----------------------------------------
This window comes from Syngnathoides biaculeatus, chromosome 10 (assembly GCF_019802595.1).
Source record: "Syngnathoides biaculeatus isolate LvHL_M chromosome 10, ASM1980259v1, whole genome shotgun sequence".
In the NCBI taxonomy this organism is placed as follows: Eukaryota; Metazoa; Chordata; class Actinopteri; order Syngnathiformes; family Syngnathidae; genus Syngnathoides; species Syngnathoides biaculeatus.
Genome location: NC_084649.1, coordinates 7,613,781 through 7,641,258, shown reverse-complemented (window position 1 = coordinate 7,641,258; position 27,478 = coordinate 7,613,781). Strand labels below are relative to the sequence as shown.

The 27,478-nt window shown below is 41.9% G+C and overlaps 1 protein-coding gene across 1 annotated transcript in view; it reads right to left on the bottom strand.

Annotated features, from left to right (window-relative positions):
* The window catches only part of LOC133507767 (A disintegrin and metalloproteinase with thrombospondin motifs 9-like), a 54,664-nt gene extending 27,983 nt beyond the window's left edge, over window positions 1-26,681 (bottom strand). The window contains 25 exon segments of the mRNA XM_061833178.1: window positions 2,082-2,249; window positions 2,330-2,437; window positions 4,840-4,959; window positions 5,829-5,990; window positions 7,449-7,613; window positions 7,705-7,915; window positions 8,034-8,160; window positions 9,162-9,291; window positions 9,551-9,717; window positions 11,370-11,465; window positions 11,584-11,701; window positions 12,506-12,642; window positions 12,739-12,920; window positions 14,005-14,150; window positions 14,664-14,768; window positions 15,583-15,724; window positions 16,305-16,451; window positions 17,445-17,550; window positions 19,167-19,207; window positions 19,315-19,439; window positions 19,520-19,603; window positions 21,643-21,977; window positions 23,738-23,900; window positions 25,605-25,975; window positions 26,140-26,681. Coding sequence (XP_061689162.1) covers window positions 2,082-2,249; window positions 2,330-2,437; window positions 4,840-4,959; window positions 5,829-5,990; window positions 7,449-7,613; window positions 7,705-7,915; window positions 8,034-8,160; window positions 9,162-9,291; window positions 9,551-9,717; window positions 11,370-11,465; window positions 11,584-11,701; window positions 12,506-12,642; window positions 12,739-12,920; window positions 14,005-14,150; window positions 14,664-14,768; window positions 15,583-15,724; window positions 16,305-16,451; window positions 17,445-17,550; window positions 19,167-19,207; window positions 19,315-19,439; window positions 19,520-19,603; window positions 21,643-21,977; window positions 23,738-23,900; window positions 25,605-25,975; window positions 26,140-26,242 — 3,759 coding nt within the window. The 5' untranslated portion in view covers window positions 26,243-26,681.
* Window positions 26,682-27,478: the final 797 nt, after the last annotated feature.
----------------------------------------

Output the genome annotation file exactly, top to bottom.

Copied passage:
This window comes from Syngnathoides biaculeatus, chromosome 10 (assembly GCF_019802595.1).
Source record: "Syngnathoides biaculeatus isolate LvHL_M chromosome 10, ASM1980259v1, whole genome shotgun sequence".
In the NCBI taxonomy this organism is placed as follows: Eukaryota; Metazoa; Chordata; class Actinopteri; order Syngnathiformes; family Syngnathidae; genus Syngnathoides; species Syngnathoides biaculeatus.
Genome location: NC_084649.1, coordinates 7,613,781 through 7,641,258, shown reverse-complemented (window position 1 = coordinate 7,641,258; position 27,478 = coordinate 7,613,781). Strand labels below are relative to the sequence as shown.

The 27,478-nt window shown below is 41.9% G+C and overlaps 1 protein-coding gene across 1 annotated transcript in view; it reads right to left on the bottom strand.

Annotated features, from left to right (window-relative positions):
* The window catches only part of LOC133507767 (A disintegrin and metalloproteinase with thrombospondin motifs 9-like), a 54,664-nt gene extending 27,983 nt beyond the window's left edge, over window positions 1-26,681 (bottom strand). The window contains 25 exon segments of the mRNA XM_061833178.1: window positions 2,082-2,249; window positions 2,330-2,437; window positions 4,840-4,959; window positions 5,829-5,990; window positions 7,449-7,613; window positions 7,705-7,915; window positions 8,034-8,160; window positions 9,162-9,291; window positions 9,551-9,717; window positions 11,370-11,465; window positions 11,584-11,701; window positions 12,506-12,642; window positions 12,739-12,920; window positions 14,005-14,150; window positions 14,664-14,768; window positions 15,583-15,724; window positions 16,305-16,451; window positions 17,445-17,550; window positions 19,167-19,207; window positions 19,315-19,439; window positions 19,520-19,603; window positions 21,643-21,977; window positions 23,738-23,900; window positions 25,605-25,975; window positions 26,140-26,681. Coding sequence (XP_061689162.1) covers window positions 2,082-2,249; window positions 2,330-2,437; window positions 4,840-4,959; window positions 5,829-5,990; window positions 7,449-7,613; window positions 7,705-7,915; window positions 8,034-8,160; window positions 9,162-9,291; window positions 9,551-9,717; window positions 11,370-11,465; window positions 11,584-11,701; window positions 12,506-12,642; window positions 12,739-12,920; window positions 14,005-14,150; window positions 14,664-14,768; window positions 15,583-15,724; window positions 16,305-16,451; window positions 17,445-17,550; window positions 19,167-19,207; window positions 19,315-19,439; window positions 19,520-19,603; window positions 21,643-21,977; window positions 23,738-23,900; window positions 25,605-25,975; window positions 26,140-26,242 — 3,759 coding nt within the window. The 5' untranslated portion in view covers window positions 26,243-26,681.
* Window positions 26,682-27,478: the final 797 nt, after the last annotated feature.